Today's News

  • Local business leaders sound off on stimulus money

    SUPPLY—A group of Brunswick County business leaders told U.S. Rep. Mike McIntyre (D-N.C.) last week that federal stimulus money should go to small businesses and infrastructure needs if the economy is going to recover.

    They also suggested the federal government ease recent restrictions on banks, allowing them to loan more freely to developers and other business interests.

    McIntyre met with the group at Brunswick Community College Friday afternoon in one of several economic roundtable discussions he has planned throughout his district.

  • Commissioners OK ‘shovel-ready’ water projects

    Brunswick County Commissioners are prepared for Congress to approve President Barack Obama’s federal stimulus plan.

    At their Monday meeting, commissioners approved submitting two “shovel-ready” water projects, hoping to tap into some stimulus money.

    Commissioners approved submitting the two “shovel-ready” water projects to the Public Water Supply Section of the N.C. Department of Environmental and Natural Resources.

  • Sheriff’s office, Leland police, SBI to receive federal forfeited funds

    The Brunswick County Sheriff’s Office is one of three agencies set to receive $84,000 in federally forfeited funds.

    The U.S. Attorney’s Office announced last week the sheriff’s office, the Leland Police Department and the N.C. State Bureau of Investigation will each receive one-third of a $325,000 share from the federal equitable sharing program.

  • Coring named president of state DARE Officers’ Association

    Brunswick County Sheriff’s Office Cpl. Todd Coring was recently named president of the North Carolina DARE Officers’ Association.

    Coring, a former DARE instructor currently serving in the sheriff’s office crime prevention department, was sworn in as the 2009 president at state conference in Atlantic Beach on Jan. 15.

    Coring served as the Drug Abuse Resistance Education (DARE) officer in Brunswick County elementary schools from 2001-2008.

  • Code enforcement targets Shell Point area

    Brunswick County Code Enforcement officers typically issue about 30 violation notices per month, but in a recent initiative, officers inspected about 25 properties in one day.

    Brunswick County Code Enforcement Administrator Fred Morris said Monday’s blitz was one of many operations targeting areas throughout the county with abandoned mobile homes, junked vehicles, old campers or boats, minimum housing violations and abandoned, dilapidated homes.

  • Leland man sentenced to 10-12 years for rape of a child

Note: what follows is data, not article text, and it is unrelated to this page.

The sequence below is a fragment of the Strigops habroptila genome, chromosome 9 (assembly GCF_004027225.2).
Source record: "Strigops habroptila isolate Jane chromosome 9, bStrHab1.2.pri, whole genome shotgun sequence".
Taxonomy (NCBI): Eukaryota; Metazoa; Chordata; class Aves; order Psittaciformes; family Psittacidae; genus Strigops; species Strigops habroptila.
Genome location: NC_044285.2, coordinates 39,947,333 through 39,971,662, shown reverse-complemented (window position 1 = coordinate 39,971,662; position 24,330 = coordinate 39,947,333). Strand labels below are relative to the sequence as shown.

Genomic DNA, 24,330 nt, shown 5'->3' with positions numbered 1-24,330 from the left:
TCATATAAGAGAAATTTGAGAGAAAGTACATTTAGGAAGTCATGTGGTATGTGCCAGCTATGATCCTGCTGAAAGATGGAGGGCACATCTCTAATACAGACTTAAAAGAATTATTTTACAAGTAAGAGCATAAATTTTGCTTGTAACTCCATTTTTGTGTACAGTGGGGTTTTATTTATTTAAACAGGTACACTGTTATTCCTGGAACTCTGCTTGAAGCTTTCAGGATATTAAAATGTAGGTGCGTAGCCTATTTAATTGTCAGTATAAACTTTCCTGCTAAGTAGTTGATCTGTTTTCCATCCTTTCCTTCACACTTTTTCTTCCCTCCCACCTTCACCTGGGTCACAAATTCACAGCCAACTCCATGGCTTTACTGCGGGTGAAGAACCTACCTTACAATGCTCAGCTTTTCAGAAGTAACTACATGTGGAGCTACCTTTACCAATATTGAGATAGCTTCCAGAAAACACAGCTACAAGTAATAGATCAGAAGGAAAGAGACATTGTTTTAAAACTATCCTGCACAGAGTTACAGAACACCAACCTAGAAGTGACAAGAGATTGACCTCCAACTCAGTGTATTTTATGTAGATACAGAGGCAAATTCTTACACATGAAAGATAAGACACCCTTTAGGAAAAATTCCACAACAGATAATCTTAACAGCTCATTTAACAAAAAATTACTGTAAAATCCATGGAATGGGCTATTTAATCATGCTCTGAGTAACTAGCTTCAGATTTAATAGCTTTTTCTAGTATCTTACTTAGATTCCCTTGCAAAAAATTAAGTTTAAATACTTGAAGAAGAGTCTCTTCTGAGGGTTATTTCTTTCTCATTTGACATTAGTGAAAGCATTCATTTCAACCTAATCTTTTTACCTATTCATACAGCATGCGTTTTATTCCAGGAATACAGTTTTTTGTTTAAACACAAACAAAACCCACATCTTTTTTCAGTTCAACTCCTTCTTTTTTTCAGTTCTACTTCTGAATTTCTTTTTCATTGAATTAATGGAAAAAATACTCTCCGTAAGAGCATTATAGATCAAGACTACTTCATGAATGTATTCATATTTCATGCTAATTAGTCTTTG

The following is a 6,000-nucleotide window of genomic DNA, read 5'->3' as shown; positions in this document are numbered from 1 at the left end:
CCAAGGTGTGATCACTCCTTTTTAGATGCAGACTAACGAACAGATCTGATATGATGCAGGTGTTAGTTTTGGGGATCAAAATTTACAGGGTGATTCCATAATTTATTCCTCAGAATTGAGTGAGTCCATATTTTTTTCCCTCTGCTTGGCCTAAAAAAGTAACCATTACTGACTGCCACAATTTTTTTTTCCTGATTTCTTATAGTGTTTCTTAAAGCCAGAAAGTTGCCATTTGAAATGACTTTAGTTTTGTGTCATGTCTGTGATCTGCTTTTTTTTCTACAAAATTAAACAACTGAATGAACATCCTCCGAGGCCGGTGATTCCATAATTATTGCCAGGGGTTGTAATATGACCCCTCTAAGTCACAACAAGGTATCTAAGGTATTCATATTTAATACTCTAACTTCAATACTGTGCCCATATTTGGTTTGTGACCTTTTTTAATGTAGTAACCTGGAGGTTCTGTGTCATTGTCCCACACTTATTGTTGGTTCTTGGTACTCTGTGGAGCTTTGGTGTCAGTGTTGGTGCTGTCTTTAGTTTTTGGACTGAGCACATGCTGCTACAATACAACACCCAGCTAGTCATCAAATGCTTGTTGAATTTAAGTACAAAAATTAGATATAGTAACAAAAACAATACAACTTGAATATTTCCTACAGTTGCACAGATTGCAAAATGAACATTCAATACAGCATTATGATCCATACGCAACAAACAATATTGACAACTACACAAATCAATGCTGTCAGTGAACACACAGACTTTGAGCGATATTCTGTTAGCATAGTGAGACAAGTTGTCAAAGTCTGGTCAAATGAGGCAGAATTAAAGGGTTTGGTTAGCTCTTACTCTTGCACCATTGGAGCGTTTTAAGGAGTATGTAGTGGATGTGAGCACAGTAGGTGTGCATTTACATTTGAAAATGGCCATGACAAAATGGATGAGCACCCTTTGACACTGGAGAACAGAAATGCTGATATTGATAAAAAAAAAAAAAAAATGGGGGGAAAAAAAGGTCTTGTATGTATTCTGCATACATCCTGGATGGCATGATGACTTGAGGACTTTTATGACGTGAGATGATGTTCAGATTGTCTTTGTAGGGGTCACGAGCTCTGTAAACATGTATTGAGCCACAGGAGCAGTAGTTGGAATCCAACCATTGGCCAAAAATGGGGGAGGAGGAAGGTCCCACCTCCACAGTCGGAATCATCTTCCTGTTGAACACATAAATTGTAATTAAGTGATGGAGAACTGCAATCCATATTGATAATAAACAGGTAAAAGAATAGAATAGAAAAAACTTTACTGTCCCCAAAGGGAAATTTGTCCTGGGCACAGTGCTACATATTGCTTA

BOLIVIA—A Leland man was sentenced to 10-12 years for second-degree rape of a child and failing to register as a sex offender in Brunswick County Superior Court last week.

    Marcus Terrell Golston, 37, of 3719 Blue Banks Loop Road, Leland, pleaded guilty to second-degree rape of a child and failure to register as a sex offender Wednesday, Jan. 21.

    According to assistant district attorney Meredith Everhart, Superior Court Judge Ola Lewis sentenced Golston to 10-12 years in prison for both charges to run consecutively.

  • Boiling Spring Lakes man charged with 30 counts of sexual exploitation of a minor

    A Boiling Spring Lakes man has been arrested and charged with 30 counts of third-degree sexual exploitation of a minor.

    At press time, Wilbert Robert Schmidt, 62, of 1000 Beaufort Road, Southport, was in custody at the Brunswick County Detention Center on a $1 million bond.

    Detective Sgt. Donna Simpson, with the Brunswick County Sheriff’s Office Special Crimes Unit, said the third-degree sexual exploitation charges are for possessing child pornography—thousands of photos he allegedly took.

  • Liens filed against Calabash Lakes developer

    CAROLINA SHORES—A Calabash Lakes resident was surprised recently when she started to refinance her home and learned from the bank a lien had been placed against property in the two-year-old community.

    Since the homeowner had title insurance, she was exempt from the lien, said Bob Litz, a property owner in the Portrait Homes community off Thomasboro Road where construction has halted and the developer has been unreachable in the wake of a faltering economy.

  • Second season to begin for wrestlers

    All sports are challenges for athletes, but wrestling is unique because wrestlers battle challengers and themselves.

    High school wrestlers have to monitor their weight during the season to stay eligible in their weight class. Like the general population, for some that is easier done than others. And a few pounds do make a difference. For example, a freshman in the 103-pound weight class most likely will be at a disadvantage against a senior in the 112-pound weight class.

  • West Brunswick loses back-to-back MEC games

    The West Brunswick High School varsity basketball teams lost conference games on back-to-back nights last week. West’s boys lost 65-32 Jan. 22 at Jacksonville and 66-35 on Friday at home to Hoggard.

    West’s girls lost 61-37 to Jacksonville and 61-43 to Hoggard.

    The Trojans and Lady Trojans remain winless in the Mideastern Conference. Game summaries are below.


    WEST 35

    Hoggard outscored West 17-5 in the second quarter in beating the Trojans 66-35 Friday.

    West dropped to 2-14 for the season.